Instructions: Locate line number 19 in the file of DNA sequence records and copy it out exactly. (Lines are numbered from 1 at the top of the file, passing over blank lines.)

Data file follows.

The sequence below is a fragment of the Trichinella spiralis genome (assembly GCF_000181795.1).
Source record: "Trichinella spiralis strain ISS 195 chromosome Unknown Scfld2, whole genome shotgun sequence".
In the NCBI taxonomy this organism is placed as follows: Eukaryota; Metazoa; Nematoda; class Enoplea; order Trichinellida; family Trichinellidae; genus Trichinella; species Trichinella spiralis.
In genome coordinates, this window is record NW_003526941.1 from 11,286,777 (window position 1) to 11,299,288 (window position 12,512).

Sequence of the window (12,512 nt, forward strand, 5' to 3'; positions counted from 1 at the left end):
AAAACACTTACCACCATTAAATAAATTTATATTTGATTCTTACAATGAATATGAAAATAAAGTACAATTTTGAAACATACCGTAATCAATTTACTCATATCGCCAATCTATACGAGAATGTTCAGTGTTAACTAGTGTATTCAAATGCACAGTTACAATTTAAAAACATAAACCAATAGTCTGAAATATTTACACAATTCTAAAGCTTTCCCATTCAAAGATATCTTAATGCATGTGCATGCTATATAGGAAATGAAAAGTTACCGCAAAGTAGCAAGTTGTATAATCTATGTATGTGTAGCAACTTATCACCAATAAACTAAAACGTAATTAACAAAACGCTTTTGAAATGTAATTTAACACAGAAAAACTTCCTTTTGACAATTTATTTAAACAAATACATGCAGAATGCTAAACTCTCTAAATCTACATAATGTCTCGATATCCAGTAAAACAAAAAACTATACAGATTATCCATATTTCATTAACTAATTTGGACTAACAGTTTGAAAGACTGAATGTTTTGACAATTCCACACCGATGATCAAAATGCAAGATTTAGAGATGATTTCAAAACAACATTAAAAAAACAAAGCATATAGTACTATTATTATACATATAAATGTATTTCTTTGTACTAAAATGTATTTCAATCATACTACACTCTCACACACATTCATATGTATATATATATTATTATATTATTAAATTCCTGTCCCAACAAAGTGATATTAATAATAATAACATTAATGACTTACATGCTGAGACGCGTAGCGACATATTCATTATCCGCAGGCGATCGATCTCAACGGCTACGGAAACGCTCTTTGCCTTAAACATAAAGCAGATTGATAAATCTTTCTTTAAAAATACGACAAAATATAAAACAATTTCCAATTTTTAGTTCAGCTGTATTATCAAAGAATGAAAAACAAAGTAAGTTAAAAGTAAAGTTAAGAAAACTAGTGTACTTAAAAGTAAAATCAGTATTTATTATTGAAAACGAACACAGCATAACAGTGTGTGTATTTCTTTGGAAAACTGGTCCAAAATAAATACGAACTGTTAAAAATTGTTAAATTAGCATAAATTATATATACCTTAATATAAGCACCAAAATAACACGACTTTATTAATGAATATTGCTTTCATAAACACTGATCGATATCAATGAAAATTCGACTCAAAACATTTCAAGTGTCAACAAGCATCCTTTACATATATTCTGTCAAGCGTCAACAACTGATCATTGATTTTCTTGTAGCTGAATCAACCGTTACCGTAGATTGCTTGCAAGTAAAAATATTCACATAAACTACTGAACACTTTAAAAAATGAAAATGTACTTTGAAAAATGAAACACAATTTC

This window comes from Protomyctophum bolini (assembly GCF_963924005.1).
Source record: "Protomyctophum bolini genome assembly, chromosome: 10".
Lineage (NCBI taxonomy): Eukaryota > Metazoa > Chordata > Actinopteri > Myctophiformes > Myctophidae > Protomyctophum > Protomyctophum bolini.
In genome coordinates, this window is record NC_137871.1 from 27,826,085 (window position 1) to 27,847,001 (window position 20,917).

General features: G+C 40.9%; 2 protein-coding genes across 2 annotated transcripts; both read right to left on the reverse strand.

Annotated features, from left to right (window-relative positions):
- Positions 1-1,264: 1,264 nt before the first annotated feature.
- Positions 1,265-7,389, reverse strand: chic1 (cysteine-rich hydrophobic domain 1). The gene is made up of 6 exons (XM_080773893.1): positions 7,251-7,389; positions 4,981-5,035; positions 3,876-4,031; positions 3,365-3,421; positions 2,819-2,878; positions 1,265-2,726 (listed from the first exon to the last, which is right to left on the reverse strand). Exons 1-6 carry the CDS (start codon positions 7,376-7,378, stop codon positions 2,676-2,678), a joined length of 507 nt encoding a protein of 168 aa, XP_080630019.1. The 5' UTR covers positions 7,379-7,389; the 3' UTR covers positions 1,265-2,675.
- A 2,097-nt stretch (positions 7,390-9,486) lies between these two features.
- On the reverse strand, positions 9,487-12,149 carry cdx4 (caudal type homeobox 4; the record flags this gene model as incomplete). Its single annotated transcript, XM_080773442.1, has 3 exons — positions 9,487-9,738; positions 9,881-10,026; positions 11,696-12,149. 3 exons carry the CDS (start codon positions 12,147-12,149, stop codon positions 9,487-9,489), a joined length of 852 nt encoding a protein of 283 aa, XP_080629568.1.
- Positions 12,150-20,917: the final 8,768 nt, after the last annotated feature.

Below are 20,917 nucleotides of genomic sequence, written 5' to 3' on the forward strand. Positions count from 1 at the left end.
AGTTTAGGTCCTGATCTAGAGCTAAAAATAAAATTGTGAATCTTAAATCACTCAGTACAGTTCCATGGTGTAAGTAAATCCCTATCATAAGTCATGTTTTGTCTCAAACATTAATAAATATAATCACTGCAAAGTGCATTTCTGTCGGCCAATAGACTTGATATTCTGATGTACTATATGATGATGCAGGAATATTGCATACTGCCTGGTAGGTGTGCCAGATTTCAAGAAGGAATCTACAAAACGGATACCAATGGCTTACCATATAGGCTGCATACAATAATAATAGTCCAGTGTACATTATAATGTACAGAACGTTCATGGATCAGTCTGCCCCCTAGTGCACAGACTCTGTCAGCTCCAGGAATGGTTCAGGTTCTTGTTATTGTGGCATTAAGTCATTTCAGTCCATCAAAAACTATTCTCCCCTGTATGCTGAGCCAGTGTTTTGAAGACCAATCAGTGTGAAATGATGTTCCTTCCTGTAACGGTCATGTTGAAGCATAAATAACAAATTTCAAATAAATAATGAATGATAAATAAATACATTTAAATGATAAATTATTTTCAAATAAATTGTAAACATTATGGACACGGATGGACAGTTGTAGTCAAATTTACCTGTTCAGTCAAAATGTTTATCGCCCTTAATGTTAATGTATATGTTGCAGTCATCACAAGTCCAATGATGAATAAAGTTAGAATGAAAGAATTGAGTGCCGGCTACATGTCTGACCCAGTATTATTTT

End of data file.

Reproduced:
AGTTTAGGTCCTGATCTAGAGCTAAAAATAAAATTGTGAATCTTAAATCACTCAGTACAGTTCCATGGTGTAAGTAAATCCCTATCATAAGTCATGTTTTGTCTCAAACATTAATAAATATAATCACTGCAAAGTGCATTTCTGTCGGCCAATAGACTTGATATTCTGATGTACTATATGATGATGCAGGAATATTGCATACTGCCTGGTAGGTGTGCCAGATTTCAAGAAGGAATCTACAAAACGGATACCAATGGCTTACCATATAGGCTGCATACAATAATAATAGTCCAGTGTACATTATAATGTACAGAACGTTCATGGATCAGTCTGCCCCCTAGTGCACAGACTCTGTCAGCTCCAGGAATGGTTCAGGTTCTTGTTATTGTGGCATTAAGTCATTTCAGTCCATCAAAAACTATTCTCCCCTGTATGCTGAGCCAGTGTTTTGAAGACCAATCAGTGTGAAATGATGTTCCTTCCTGTAACGGTCATGTTGAAGCATAAATAACAAATTTCAAATAAATAATGAATGATAAATAAATACATTTAAATGATAAATTATTTTCAAATAAATTGTAAACATTATGGACACGGATGGACAGTTGTAGTCAAATTTACCTGTTCAGTCAAAATGTTTATCGCCCTTAATGTTAATGTATATGTTGCAGTCATCACAAGTCCAATGATGAATAAAGTTAGAATGAAAGAATTGAGTGCCGGCTACATGTCTGACCCAGTATTATTTT